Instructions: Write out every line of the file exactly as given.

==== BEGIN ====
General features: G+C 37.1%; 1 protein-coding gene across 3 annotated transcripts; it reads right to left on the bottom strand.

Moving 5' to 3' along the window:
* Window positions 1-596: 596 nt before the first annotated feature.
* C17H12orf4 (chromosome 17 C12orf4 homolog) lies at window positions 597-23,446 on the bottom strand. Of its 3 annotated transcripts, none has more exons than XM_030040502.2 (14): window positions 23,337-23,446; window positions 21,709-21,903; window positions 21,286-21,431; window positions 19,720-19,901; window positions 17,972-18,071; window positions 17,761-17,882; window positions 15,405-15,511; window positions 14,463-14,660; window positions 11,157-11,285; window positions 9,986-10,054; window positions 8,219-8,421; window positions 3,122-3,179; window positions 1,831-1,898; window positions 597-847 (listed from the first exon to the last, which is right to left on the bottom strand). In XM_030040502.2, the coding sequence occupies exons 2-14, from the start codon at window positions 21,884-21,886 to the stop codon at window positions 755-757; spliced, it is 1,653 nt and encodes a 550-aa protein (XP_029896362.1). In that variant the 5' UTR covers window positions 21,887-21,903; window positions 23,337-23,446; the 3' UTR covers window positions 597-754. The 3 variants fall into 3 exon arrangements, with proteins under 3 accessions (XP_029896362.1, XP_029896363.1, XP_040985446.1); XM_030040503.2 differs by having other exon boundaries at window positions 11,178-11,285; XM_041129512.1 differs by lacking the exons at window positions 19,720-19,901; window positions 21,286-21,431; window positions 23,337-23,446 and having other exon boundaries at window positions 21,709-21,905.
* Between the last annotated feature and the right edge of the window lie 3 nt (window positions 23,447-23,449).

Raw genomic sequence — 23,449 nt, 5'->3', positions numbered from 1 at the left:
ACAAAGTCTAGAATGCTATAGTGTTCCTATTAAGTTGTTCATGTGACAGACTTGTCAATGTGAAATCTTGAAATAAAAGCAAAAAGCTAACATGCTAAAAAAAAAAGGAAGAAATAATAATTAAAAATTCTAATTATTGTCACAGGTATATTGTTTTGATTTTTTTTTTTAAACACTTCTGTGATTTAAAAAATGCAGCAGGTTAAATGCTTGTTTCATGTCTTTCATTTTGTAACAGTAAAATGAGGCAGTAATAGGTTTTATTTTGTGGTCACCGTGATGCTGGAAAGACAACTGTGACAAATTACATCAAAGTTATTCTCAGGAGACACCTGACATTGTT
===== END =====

General features: G+C 37.1%; 1 protein-coding gene across 3 annotated transcripts; it reads right to left on the bottom strand.

Moving 5' to 3' along the window:
* Window positions 1-596: 596 nt before the first annotated feature.
* C17H12orf4 (chromosome 17 C12orf4 homolog) lies at window positions 597-23,446 on the bottom strand. Of its 3 annotated transcripts, none has more exons than XM_030040502.2 (14): window positions 23,337-23,446; window positions 21,709-21,903; window positions 21,286-21,431; window positions 19,720-19,901; window positions 17,972-18,071; window positions 17,761-17,882; window positions 15,405-15,511; window positions 14,463-14,660; window positions 11,157-11,285; window positions 9,986-10,054; window positions 8,219-8,421; window positions 3,122-3,179; window positions 1,831-1,898; window positions 597-847 (listed from the first exon to the last, which is right to left on the bottom strand). In XM_030040502.2, the coding sequence occupies exons 2-14, from the start codon at window positions 21,884-21,886 to the stop codon at window positions 755-757; spliced, it is 1,653 nt and encodes a 550-aa protein (XP_029896362.1). In that variant the 5' UTR covers window positions 21,887-21,903; window positions 23,337-23,446; the 3' UTR covers window positions 597-754. The 3 variants fall into 3 exon arrangements, with proteins under 3 accessions (XP_029896362.1, XP_029896363.1, XP_040985446.1); XM_030040503.2 differs by having other exon boundaries at window positions 11,178-11,285; XM_041129512.1 differs by lacking the exons at window positions 19,720-19,901; window positions 21,286-21,431; window positions 23,337-23,446 and having other exon boundaries at window positions 21,709-21,905.
* Between the last annotated feature and the right edge of the window lie 3 nt (window positions 23,447-23,449).

Raw genomic sequence — 23,449 nt, 5'->3', positions numbered from 1 at the left:
ACAAAGTCTAGAATGCTATAGTGTTCCTATTAAGTTGTTCATGTGACAGACTTGTCAATGTGAAATCTTGAAATAAAAGCAAAAAGCTAACATGCTAAAAAAAAAAGGAAGAAATAATAATTAAAAATTCTAATTATTGTCACAGGTATATTGTTTTGATTTTTTTTTTTAAACACTTCTGTGATTTAAAAAATGCAGCAGGTTAAATGCTTGTTTCATGTCTTTCATTTTGTAACAGTAAAATGAGGCAGTAATAGGTTTTATTTTGTGGTCACCGTGATGCTGGAAAGACAACTGTGACAAATTACATCAAAGTTATTCTCAGGAGACACCTGACATTGTT